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Eastern Europe and the
lations of Russia,' &c.
THIS is truly a hopeful book-a burst of sunshine lighting up one of
the darkest and saddest fields that ever shocked the sight of pitying
freemen. It is nothing less than an announcement, substantiated by
manifold evidence, of the proximate regeneration and enfranchisement
of the whole Sclavonic race, the downfal of the Czar's accursed
tyranny, the dissolution of those highly artificial compounds of hetero-
geneous elements, the kingdom of Frussia and the Austrian empire,
and the augmentation of the better moiety of the European federa-
tion by the accession of eighty emancipated millions. Such a revolu-
tion would eclipse even that of France, in point of magnitude and
importance. That it is coming, we fervently hope and believe; that
the present generation will see it partially effected, if not wholly con-
summated, we think highly probable; nor would we venture to assign
any term of years, whether reckoned by tens or by units, within which the
beginning of these momentous changes may not possibly occur. The
causes tending to produce them, are in a state of active development; and
they are of a nature to augment daily in extensiveness and intensity.

Emperor Nicholas. By the author of 'Reve-
Vols. 1, 2. London. Newby, 1846.

All this, it may be said, is but naked assertion. It is so; and, moreover, it is assertion too startlingly bold to be admitted on the mere ipse dixit of any authority. For the proof, then, we refer to the volumes before us. It would be gross injustice to a work of such importance, to attempt an analysis of it within the scanty space that remains to us. We shall certainly return to it again; meanwhile, we earnestly bespeak the attention of all our readers to its deeply interesting disclosures.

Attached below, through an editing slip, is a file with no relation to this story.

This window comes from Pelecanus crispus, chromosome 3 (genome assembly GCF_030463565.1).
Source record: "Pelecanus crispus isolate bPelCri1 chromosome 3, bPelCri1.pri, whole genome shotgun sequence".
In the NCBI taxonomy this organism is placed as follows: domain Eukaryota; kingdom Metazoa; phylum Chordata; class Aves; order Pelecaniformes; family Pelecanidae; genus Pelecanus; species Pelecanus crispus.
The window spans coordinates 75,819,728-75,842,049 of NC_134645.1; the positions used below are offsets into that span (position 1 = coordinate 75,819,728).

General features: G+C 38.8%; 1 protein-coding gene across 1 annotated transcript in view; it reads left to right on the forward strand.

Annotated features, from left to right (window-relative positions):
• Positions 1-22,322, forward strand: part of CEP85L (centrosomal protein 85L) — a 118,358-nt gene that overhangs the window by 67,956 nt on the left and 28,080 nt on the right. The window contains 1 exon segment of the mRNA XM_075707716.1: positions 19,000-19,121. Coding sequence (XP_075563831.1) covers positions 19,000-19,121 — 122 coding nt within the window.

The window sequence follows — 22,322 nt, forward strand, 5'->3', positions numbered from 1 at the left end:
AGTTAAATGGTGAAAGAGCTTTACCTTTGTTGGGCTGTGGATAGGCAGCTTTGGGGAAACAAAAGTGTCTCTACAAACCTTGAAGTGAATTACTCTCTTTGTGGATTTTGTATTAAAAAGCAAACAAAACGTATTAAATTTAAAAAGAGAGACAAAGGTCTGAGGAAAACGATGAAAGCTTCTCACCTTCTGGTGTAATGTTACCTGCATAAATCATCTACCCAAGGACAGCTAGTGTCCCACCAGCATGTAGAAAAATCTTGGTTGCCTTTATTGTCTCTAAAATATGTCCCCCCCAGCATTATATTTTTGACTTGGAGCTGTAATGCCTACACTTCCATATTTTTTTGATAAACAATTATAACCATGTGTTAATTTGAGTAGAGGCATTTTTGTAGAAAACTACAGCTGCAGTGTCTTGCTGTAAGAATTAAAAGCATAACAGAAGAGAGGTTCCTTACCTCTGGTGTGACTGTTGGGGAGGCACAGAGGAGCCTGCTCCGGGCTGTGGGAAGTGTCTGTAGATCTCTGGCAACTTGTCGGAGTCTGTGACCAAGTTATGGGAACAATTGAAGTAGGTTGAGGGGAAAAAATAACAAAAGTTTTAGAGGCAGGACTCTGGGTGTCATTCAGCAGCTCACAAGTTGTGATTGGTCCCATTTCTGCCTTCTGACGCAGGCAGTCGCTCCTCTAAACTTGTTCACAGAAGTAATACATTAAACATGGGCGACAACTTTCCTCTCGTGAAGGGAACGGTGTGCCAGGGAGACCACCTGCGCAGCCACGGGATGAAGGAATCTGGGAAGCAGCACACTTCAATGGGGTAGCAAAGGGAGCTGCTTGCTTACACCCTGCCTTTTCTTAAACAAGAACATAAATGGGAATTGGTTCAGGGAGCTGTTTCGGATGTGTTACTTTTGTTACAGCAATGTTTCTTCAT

We should deem ourselves almost criminal if we neglected to give increased circulation to the following extract. Be it premised that the atrocities about to be related were the result in no respect of religious fanaticism, but altogether of reckless political ambition, excited to ferocity by resistance. They emanated directly from the will of the savage Czar, and were as much his act and deed, as though he had committed them with his own hand :


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"In the city of Minsk, in 1837, there still existed a convent of humble nuns of the order of St. Bazilius. Their time, like that of the sisters of charity,' was divided between their religious duties, attendance on the sick, and the education of poor children. Their order had been founded in 1826, by one of the princes Tapieha, a family to which the Czartoriskis are allied. "Far and wide through the surrounding country, the suffering and needy had learned to bless their unassuming benevolence, and people of all ranks regarded with veneration a community, distinguished not by ascetic practices, but through its active and unwearing philanthropy.

"The very popularity of this order, and the estimation in which it was held, marked it out for a persecution so atrocious, that I know of nothing more harrowing in times ancient or modern.

"The cruelties of Nero, Domitian, and Caligula, the most virulent religious persecution of past centuries, and the horrors of the French Revolution, rarely equalled in degree the barbarities practised on these harmless women,


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and sink into insignificance beside them, when the long protraction of seven years of suffering is considered.

"All the details of this inhuman persecution might have remained either utterly unknown beyond the Russian frontier, or merged in vague rumours of cruel treatment, but for the providential escape of four of the sufferers.

"To sum the facts briefly up, between the years 1837 and 1845, forty-four nuns perished at the hands of the Russian authorities, out of fifty-eight devoted to duties whose fulfilment appeals so directly to all human sympathies, that a religious sisterhood analogous to their own had been spared even during the French reign of terror, which so pitilessly swept away all other social landmarks. Of the fourteen that remained, eight had either had their eyes torn out or their limbs broken, and of the other six only four had strength to attempt, or fortune to effect, their escape. A few more months and the whole surviving fourteen, at last doomed to Siberia, might have been expiring on that weary road, which the ten unhappy creatures left behind by the fugitives, are at this moment being dragged or driven over, all lamed, blind, or ailing.